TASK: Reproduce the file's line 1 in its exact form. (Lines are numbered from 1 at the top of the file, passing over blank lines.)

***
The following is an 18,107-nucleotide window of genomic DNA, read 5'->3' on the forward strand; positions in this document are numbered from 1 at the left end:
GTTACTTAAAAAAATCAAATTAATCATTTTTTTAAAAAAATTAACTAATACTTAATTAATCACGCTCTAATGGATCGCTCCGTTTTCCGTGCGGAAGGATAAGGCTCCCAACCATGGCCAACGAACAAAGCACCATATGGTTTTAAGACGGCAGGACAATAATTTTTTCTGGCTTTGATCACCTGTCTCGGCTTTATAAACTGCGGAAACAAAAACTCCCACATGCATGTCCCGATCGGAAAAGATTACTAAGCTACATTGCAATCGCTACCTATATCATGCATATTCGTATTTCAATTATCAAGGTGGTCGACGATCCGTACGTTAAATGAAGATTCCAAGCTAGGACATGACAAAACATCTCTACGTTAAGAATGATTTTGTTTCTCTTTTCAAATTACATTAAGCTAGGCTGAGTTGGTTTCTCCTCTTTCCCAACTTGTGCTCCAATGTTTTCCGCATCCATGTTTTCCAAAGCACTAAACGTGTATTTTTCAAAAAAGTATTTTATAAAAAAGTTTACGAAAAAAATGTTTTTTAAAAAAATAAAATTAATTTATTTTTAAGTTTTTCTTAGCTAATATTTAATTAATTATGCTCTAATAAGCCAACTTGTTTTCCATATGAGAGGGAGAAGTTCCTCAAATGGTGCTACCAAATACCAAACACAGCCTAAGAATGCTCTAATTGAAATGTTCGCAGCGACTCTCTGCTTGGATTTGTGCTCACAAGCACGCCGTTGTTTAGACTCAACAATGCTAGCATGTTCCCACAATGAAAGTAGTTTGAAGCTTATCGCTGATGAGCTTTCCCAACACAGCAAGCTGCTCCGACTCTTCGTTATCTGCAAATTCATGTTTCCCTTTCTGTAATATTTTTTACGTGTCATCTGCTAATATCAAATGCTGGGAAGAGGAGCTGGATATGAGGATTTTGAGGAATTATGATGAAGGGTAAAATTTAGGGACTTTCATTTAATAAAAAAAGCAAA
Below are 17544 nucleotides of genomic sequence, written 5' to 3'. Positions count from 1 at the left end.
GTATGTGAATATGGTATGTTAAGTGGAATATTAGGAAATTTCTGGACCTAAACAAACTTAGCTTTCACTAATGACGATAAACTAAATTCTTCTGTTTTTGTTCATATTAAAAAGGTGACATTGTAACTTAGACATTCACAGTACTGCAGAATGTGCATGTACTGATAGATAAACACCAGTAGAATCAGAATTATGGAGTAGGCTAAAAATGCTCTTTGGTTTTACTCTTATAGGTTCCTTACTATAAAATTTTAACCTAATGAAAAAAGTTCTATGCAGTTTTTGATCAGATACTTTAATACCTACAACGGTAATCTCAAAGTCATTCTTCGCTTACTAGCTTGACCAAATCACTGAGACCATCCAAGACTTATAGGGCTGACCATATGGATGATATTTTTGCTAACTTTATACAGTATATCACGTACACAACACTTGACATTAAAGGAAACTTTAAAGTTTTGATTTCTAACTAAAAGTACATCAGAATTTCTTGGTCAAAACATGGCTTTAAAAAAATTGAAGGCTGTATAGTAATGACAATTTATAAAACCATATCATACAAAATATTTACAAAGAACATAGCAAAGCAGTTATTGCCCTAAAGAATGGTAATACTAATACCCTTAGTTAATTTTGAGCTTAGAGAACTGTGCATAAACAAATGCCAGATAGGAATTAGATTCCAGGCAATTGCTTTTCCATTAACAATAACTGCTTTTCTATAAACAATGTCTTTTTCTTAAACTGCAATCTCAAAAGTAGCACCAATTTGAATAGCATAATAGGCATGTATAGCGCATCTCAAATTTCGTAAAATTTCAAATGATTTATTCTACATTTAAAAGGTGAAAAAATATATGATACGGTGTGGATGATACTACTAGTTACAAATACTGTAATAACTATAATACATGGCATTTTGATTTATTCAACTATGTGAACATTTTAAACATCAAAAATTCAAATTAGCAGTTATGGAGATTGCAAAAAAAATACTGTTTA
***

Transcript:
The following is an 18,107-nucleotide window of genomic DNA, read 5'->3' on the forward strand; positions in this document are numbered from 1 at the left end: